Since starting this blog, I have been invited on some great days out and trips away. This last week saw an invitation to Yeo Valley Farm, organised by the Soil Association, to learn more about Organic September and why we should all be more aware of what is in our food. Yeo Valley is set in the beautiful Mendip countryside, not too far from Bath. I hopped on a train to Bristol and waited eagerly with some other like-minded bloggers.
Yeo Valley is set on Holt Farm, which has been in the Mead family for over 50 years. They started selling their yoghurt from their Morris Minor a few years later. Fast forward to 2016 and they now make over 1900 litres of yoghurt a week, and 3 million litres of milk a year. They also offer a range of other dairy based products.
We arrived on a hot, sunny morning and were greeted with an array of breakfast goodies (including some immense gluten free macarons….mmmm). We grabbed a coffee and sat down to the first part of the day, an introduction to Organic September from the Soil Association. I have always known and supported the benefits of choosing organic produce over non-organic, but the chat really opened my eyes to some points I wasn’t aware of before (see facts further down in this post). After the talk we met with Jon Wilson, the farm manager. Jon took us on a tour of the farm, explaining how they rotate the crop and pasture land, how they balance the mineral levels in the soil to create the lushest green fields, and encouraging us to sniff the soil he had dug up! We were introduced to Yeo’s heard of Friesian cows. They were very friendly and were an incredibly healthy and happy looking bunch. It was so good to meet someone so passionate about what he does.
We concluded the tour back at the cafe, where the head chef from Yeo Valley’s organic cafe had come to give us a cooking demo. He whipped up a batch of dhal, sautéed cauliflowers (romanesco has stolen my heart recently) and of course, a yoghurt dip. We sat down and chatted about our different loves of food and food politics. It was great to catch up with some blogger friends in gorgeous surroundings.
All too soon it was time to leave (with goodie bags galore) and say our goodbyes. My head was full with ideas and a stronger passion than ever before to promote an organic lifestyle.
Soil Association are running Organic September to raise awareness and spread the word on the benefits of choosing organic. So, why should you choose organic? I could write all night about why, but here’s some points to get you started:
- There are more than 320 different pesticides used in the UK, and traces of them can be found in 75% of non-organic foods. 31,000 tonnes of manufactured chemicals are used in farming every year, to kill insets, pests and weeds. A study recently done in Europe showed that 40% of city dwellers had traces of weedkiller in their urine. Ewww!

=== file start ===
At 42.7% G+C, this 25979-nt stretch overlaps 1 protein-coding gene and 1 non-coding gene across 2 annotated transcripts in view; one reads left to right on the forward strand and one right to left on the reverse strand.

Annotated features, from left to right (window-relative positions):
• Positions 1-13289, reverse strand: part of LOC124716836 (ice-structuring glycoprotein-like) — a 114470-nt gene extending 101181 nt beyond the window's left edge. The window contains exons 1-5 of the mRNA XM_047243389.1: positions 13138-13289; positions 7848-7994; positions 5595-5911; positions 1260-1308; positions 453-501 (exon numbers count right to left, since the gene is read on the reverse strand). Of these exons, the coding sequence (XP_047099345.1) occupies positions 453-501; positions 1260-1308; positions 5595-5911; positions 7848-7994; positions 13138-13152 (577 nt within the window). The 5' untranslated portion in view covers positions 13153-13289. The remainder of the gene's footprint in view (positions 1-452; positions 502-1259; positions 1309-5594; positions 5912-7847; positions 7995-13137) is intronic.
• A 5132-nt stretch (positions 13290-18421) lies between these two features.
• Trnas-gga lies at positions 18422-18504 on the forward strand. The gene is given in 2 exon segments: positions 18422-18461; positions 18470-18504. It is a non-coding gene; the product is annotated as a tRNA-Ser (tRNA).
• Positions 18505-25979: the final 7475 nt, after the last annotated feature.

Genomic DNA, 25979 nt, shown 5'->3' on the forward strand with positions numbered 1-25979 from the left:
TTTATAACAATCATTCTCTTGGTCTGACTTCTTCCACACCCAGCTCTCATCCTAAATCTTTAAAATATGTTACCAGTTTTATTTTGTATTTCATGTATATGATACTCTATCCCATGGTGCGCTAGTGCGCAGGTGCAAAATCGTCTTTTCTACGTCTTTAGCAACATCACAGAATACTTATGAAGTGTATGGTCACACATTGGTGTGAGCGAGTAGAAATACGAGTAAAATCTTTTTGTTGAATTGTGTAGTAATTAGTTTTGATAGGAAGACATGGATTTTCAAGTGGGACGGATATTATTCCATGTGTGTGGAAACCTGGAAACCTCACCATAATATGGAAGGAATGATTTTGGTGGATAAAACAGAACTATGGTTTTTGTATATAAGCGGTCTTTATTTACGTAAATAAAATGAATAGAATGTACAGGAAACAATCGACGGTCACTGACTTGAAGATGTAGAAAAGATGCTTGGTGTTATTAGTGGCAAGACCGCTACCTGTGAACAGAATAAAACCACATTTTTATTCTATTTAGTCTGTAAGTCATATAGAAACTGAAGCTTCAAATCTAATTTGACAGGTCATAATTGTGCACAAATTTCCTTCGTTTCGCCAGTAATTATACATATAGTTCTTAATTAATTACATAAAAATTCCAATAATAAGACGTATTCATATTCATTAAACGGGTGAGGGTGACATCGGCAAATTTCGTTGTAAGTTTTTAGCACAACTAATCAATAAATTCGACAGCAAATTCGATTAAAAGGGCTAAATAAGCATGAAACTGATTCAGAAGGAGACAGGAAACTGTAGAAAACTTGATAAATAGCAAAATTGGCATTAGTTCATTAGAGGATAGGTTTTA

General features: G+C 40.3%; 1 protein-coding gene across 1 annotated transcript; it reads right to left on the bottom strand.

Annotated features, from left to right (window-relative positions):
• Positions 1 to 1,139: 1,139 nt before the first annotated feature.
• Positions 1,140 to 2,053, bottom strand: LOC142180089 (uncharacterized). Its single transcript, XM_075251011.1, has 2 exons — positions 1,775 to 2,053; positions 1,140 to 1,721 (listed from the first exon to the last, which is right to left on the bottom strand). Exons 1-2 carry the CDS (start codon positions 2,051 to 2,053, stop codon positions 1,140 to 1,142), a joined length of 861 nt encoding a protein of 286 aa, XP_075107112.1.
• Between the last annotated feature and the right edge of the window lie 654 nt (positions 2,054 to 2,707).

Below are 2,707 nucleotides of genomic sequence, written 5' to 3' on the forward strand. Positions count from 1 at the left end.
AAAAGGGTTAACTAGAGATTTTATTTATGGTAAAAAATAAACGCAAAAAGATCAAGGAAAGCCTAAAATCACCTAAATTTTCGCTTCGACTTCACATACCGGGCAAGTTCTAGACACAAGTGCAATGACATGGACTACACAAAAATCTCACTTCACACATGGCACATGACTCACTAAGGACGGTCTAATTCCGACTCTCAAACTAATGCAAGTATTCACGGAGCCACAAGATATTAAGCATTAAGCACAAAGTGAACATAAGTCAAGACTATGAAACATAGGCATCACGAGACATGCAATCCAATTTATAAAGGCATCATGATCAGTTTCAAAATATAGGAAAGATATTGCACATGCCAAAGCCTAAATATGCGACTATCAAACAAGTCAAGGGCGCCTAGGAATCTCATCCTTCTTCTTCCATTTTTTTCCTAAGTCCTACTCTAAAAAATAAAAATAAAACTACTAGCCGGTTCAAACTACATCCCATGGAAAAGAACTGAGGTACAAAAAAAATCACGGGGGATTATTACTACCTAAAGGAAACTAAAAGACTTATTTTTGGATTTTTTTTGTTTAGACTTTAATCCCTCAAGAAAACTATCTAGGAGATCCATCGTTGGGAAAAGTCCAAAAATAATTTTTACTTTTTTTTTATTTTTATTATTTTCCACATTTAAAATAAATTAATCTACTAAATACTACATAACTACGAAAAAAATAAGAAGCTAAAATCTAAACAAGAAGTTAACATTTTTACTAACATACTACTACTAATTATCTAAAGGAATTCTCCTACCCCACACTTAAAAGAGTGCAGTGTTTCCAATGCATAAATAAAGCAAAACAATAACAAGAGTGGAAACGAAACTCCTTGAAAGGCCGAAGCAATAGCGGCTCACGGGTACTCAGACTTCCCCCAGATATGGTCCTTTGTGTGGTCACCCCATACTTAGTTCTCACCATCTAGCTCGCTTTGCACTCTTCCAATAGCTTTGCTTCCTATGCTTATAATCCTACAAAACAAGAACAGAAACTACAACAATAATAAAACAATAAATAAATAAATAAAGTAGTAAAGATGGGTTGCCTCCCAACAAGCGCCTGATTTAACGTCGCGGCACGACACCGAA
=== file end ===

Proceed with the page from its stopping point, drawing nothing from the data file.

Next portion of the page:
- Glyphosate, which is heavily used in non-organic farming, is a probable carcinogen and has now been found in 30% of the bread we consume.
- Organic milk has 50% more omega-3 fatty acids in, higher concentrations of iron and Vitamin E in than non-organic milk.
- Antibiotics are given to healthy animals (namely poultry and pigs) to compensate for their low-welfare cramped conditions where outbreaks and disease are harder to control and more common. Antibiotics in animals means antibiotics in our dairy and meat. Routine use of antibiotics is banned in organic farming.
- Intensive animal farming frightens and disgusts me. Animals are kept in in-humane conditions and often barbaric conditions. Under organic farming standards, animals are allowed to roam free range on organic land. They are fed non-GM food and are only given antibiotics if they truly need them. They cannot be given hormones (as done in intensive farming) to force them to grow quicker.
- It’s nutritionally different. The British Journal of Nutrition has just published ground-breaking research with the findings that there is a significant nutritional difference between organic and non-organic farming. Organic food is higher in antioxidants and lower in nasties like pesticides and toxic metals.
- Organic farming helps to create healthy soil that is resistant to floods, drought and the consequential impacts of climate charge.
- The Soil Association is one of the most rigorous certifying organic bodies in the world. It’s a not-for-profit charity that campaigns for sustainable, healthy and humane farming, food and land use. Look out for their logo on packaging when choosing organic.
So, how can you get involved? Organic September is encouraging everyone to make one small change in their purchases. In the egg isle? Opt for organic free range eggs. Choosing your veg for the week? Pick the organic carrots. Little changes make a big difference, to our bodies, to the animals and the planet. Share your swaps on Instagram and tag #organicseptember
See more accounts of the day:
All the thanks go out to Soil Association, Yeo Valley and Good Energy (who sponsor Organic September.) Big love to all the brands who donated their gorgeous products for the good bags. I was invited on this trip and not paid to write a positive post. Make a change, choose organic.